Abstract: Critical Time Intervention for People Leaving Residential Substance Use Treatment: The Feasibility and Preliminary Impact of a Pilot Randomized Trial (Society for Social Work and Research 27th Annual Conference - Social Work Science and Complex Problems: Battling Inequities + Building Solutions)

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Critical Time Intervention for People Leaving Residential Substance Use Treatment: The Feasibility and Preliminary Impact of a Pilot Randomized Trial

Sunday, January 15, 2023
Hospitality 1 - Room 443, 4th Level (Sheraton Phoenix Downtown)
* noted as presenting author
Jennifer Manuel, PhD, Associate Professor, New York University Silver School of Social Work, New York, NY
Khadija Israel, MSW, Phd Student, New York University, NY
Yeqing Yuan, PhD, LCSW, PhD Student, New York University, New York, NY
Laura Esquivel, MSW, Social Work PhD Student, New York University, New York, NY
Laura Curran, MA, LMHC, PhD Candidate, New York University, New York, NY
Daniel Herman, Professor, Hunter College Silberman School of Social Work, NY
Background: Although residential substance use treatment (RSAT) has been shown to improve substance use and other outcomes, relapse following discharge is common. Few evidence-based practices exist to adequately address the unique needs of persons transitioning from RSAT. This paper describes Critical Time Intervention-Residential (CTI-R) for persons transitioning from RSAT and reports the preliminary outcomes from a pilot randomized trial of CTI-R versus enhanced treatment as usual (TAU).

Methods: Residents who were within 3 months of discharge volunteered and consented to participate in the study, completed a baseline interview and were randomized to either CTI-R or enhanced TAU using 1:1 random assignment stratified by sex. The majority of those who were excluded before randomization were discharged prematurely for unknown reasons. Following the baseline assessment, 60 people were randomized to either CTI-R (N=30) or TAU (N=30). Follow-up assessments were conducted at 3-, 6-, 9-, and 12-months. We used the 3-month data to estimate differences between treatment and comparison groups in housing and aftercare substance use services, we conducted regression analyses, with alpha set at .05.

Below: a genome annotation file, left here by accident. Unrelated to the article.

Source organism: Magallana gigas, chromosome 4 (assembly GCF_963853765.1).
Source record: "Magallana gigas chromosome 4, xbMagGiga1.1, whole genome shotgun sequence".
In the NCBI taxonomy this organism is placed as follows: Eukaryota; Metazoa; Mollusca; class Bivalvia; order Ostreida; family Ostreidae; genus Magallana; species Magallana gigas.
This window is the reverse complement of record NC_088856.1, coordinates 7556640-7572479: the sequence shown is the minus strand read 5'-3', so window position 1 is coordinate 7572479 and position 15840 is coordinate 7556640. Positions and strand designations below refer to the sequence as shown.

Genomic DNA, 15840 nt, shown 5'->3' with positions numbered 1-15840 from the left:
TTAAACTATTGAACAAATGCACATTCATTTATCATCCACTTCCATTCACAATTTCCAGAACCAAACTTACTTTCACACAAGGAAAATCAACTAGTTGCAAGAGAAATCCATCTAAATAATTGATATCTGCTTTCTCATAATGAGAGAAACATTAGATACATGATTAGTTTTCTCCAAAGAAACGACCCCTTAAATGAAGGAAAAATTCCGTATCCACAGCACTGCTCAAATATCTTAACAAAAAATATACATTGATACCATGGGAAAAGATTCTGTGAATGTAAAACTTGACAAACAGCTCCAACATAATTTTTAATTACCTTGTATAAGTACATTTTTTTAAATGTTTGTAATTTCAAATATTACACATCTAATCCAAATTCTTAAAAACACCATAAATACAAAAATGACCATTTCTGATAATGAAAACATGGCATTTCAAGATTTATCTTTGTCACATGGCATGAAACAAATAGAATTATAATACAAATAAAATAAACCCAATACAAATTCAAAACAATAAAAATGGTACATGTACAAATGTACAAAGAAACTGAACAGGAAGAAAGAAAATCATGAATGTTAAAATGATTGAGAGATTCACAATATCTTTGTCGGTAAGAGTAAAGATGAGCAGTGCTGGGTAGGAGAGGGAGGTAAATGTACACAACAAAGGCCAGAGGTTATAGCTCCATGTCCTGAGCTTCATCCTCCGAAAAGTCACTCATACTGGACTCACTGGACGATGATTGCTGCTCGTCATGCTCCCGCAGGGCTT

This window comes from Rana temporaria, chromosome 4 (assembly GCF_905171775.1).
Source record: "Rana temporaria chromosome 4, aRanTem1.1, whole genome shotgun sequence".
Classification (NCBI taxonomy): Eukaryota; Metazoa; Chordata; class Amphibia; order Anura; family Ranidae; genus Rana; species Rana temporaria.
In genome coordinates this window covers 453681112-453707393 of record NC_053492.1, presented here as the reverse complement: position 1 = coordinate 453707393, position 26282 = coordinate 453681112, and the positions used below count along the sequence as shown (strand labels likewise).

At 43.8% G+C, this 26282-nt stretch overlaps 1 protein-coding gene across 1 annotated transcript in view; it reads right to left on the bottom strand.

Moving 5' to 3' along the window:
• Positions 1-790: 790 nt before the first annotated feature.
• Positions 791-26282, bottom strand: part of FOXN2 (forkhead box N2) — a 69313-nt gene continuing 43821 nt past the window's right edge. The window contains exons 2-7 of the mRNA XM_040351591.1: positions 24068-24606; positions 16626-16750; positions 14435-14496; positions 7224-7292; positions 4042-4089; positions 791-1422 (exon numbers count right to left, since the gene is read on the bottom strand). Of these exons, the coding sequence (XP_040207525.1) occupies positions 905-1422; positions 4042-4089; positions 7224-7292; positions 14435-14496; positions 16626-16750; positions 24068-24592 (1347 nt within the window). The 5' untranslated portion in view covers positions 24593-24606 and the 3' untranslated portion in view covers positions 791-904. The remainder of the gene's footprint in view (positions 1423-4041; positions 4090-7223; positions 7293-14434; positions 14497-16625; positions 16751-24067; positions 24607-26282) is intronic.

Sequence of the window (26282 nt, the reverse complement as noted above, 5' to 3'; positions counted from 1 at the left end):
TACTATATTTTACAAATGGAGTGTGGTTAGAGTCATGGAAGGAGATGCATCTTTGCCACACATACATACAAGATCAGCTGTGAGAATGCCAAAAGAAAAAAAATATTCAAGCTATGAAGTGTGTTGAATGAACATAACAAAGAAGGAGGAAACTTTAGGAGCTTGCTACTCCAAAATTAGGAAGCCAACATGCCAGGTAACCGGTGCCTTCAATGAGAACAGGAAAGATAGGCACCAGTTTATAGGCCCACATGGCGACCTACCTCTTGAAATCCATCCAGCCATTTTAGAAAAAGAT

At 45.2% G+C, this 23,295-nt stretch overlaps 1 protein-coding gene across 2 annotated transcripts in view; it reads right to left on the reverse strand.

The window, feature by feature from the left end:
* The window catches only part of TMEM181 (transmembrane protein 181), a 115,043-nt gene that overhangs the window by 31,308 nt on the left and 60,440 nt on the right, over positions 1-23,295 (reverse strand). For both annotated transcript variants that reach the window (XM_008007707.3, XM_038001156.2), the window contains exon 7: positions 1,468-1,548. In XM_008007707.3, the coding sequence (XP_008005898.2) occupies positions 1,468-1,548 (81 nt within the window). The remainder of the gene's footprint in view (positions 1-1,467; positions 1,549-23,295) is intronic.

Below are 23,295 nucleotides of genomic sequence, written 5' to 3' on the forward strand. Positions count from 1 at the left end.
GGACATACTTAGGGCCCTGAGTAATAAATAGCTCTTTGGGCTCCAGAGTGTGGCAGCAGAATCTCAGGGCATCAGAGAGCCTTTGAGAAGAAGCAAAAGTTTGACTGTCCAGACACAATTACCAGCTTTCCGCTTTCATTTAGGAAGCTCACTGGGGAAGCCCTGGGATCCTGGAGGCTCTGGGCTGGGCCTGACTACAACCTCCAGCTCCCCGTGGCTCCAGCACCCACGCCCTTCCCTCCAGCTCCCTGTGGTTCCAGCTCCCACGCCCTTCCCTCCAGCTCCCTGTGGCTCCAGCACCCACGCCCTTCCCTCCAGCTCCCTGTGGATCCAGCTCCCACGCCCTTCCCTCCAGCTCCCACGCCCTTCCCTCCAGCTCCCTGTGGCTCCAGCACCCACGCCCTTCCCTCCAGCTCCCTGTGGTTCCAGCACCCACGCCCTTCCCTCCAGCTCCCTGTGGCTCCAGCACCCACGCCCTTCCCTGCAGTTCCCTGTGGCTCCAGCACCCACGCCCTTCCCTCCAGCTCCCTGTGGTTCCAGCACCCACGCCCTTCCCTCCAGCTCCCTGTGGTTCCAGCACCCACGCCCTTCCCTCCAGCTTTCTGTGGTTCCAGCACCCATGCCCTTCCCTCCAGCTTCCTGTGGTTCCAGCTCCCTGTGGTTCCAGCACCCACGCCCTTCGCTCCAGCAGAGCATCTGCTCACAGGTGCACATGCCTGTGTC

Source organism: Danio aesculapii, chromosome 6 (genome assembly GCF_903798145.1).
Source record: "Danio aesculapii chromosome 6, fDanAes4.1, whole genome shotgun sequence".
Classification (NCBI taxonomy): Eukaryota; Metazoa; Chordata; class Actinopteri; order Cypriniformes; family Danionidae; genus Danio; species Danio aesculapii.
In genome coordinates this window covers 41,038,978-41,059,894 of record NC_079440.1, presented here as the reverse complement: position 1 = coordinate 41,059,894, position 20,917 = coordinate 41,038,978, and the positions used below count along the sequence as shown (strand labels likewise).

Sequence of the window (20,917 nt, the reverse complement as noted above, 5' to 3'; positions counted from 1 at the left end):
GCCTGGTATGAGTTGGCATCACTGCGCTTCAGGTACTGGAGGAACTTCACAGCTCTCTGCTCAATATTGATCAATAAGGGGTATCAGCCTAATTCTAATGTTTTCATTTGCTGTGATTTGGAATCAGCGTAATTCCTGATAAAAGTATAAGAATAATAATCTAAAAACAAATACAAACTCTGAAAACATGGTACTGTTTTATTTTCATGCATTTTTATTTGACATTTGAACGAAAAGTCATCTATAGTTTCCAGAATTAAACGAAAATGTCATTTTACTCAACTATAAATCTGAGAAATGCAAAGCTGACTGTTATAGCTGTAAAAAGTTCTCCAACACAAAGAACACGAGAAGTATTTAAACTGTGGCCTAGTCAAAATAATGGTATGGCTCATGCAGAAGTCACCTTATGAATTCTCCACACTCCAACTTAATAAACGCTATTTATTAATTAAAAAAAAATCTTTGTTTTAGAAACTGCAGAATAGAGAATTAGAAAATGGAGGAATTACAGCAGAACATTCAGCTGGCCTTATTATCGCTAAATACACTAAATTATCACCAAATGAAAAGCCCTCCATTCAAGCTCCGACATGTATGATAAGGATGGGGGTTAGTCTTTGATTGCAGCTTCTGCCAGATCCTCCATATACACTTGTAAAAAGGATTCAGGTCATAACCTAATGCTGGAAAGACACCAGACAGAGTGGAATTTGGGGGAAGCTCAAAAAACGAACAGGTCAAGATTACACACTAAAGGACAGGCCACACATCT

Results: Participants were average age of 45 years, mostly male (57%)—proportional to the residential population—and self-identify primarily as African American, Black or Latino (78%) are mandated to treatment (59%) and reported mental health (68%) and physical health (47%) needs, as well as being homeless (81%) and unemployed (66%) before admission to RSAT. The most prevalent substances used were alcohol, heroin, crack/cocaine, and marijuana. Significant group differences in mental health severity and homelessness were found at baseline and controlled for in the regression analyses. We achieved a 3-month retention rate of 85%, 6-month retention rate of 77%, and 9-month retention rate of 65%, reflecting an overall retention rate of 76% through the 9-month assessment. The 12-month follow-up rate was lower at 55% due to COVID-19. At the 3-month follow-up, the CTI-Residential group had a significantly higher probability, by 19%, of being engaged in aftercare services post-discharge compared to the Enhanced TAU group. No significant group differences were found with respect to homelessness and substance use relapse.

Conclusion and Implications: CTI-R is a potentially useful model which is based on theory and grounded in harm reduction principles and evidence-based practices to provide reentry services for persons transitioning from RSAT. The significant impact of CTI-R on aftercare services warrants further analyses on its potential mediating role with respect to other outcomes, including homelessness and substance use relapse.